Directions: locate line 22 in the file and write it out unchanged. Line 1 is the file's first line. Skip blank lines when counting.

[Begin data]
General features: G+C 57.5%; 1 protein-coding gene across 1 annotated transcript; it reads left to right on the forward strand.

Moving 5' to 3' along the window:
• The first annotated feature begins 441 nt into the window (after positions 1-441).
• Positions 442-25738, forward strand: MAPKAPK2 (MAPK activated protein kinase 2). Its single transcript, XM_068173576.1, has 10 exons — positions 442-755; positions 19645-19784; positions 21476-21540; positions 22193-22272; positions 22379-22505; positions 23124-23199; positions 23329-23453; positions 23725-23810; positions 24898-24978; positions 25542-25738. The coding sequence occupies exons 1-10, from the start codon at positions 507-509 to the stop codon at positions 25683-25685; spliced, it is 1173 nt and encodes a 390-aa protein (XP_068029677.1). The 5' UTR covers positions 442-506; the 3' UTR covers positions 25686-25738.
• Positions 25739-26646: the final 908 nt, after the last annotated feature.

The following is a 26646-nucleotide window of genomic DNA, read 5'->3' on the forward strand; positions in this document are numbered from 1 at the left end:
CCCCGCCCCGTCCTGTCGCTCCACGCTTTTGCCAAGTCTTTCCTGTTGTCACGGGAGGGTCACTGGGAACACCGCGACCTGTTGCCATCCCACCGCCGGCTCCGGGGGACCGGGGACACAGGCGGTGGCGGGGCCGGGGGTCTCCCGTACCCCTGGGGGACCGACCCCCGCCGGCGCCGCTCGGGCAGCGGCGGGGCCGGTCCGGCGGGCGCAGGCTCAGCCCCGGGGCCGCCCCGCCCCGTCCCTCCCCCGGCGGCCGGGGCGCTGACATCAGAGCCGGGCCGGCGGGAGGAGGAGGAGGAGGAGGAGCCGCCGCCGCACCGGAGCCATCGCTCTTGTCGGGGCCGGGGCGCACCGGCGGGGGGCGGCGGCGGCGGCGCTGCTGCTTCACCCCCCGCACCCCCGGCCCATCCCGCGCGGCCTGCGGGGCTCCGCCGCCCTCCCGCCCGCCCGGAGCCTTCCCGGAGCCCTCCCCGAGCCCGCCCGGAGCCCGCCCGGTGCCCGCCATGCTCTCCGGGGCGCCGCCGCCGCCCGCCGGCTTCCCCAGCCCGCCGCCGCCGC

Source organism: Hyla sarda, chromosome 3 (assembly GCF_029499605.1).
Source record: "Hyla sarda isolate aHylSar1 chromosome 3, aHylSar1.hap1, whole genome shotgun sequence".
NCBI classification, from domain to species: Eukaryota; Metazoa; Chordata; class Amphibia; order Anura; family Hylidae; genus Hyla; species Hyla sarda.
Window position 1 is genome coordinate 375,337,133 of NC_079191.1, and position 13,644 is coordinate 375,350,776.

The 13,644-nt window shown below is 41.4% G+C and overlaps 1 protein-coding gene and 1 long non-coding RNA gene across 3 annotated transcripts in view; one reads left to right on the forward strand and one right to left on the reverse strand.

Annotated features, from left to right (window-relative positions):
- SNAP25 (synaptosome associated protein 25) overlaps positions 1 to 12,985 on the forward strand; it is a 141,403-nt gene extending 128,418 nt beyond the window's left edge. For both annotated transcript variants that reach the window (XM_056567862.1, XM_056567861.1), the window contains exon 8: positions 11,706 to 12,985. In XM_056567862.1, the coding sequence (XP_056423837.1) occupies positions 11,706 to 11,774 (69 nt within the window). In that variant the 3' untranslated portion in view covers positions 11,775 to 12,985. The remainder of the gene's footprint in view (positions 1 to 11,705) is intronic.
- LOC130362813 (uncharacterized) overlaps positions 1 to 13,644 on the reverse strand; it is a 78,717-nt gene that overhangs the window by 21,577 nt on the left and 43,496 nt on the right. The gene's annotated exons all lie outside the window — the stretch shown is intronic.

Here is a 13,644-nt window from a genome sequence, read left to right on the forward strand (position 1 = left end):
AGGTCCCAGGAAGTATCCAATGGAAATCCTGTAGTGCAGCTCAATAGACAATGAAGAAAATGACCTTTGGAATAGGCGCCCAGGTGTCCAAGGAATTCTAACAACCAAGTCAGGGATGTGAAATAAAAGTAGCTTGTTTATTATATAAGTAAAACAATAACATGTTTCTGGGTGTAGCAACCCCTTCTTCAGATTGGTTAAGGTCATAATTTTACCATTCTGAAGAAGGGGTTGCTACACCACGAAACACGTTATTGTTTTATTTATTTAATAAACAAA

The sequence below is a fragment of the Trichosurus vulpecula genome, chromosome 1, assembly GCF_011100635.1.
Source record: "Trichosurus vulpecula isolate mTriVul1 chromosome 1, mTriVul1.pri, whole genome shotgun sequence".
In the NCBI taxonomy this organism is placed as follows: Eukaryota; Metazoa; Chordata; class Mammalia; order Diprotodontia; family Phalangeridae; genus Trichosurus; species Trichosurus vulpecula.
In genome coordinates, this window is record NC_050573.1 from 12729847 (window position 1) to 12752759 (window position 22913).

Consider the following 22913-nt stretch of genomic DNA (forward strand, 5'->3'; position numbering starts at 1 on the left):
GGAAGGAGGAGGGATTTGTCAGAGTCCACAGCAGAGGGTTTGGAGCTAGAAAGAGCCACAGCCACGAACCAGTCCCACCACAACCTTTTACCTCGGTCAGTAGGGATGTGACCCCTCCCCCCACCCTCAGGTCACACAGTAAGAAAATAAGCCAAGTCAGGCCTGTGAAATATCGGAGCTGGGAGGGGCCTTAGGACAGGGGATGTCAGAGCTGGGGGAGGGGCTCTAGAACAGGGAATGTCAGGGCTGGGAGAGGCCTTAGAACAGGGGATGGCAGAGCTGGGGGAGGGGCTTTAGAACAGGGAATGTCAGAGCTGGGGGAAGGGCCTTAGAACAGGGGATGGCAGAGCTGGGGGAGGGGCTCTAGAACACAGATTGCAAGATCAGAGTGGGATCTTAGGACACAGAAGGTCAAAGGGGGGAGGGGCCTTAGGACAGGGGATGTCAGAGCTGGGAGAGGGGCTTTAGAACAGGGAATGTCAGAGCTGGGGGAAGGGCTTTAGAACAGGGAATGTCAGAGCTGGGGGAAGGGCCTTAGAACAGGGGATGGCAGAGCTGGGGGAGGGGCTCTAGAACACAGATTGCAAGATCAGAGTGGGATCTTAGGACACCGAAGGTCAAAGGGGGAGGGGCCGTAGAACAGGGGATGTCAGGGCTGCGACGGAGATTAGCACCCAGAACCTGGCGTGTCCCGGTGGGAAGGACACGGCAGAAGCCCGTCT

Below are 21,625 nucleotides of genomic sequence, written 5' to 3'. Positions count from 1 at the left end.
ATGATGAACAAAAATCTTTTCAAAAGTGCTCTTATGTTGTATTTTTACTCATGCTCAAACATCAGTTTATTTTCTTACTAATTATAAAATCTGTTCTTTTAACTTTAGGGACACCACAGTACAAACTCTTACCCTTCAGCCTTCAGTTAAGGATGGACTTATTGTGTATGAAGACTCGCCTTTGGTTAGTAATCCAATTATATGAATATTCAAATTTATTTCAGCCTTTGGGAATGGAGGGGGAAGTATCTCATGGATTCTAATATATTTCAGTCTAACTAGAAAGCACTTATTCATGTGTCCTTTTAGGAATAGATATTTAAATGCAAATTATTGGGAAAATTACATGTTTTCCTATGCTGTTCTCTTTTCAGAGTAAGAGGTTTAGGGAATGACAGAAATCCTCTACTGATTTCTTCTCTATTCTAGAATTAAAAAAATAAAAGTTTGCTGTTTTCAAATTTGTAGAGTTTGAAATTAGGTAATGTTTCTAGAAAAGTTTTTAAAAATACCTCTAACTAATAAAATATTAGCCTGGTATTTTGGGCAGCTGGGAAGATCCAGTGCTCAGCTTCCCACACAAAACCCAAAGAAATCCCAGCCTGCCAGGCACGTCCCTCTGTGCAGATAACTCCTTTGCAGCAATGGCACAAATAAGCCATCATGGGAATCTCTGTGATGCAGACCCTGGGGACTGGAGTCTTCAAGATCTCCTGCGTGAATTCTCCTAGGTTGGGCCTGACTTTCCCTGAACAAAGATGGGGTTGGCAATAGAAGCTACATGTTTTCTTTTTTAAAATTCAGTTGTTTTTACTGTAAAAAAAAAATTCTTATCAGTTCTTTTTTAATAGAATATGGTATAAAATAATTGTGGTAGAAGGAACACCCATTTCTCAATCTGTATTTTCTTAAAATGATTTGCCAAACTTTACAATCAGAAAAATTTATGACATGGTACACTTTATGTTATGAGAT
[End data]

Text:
Consider the following 22913-nt stretch of genomic DNA (forward strand, 5'->3'; position numbering starts at 1 on the left):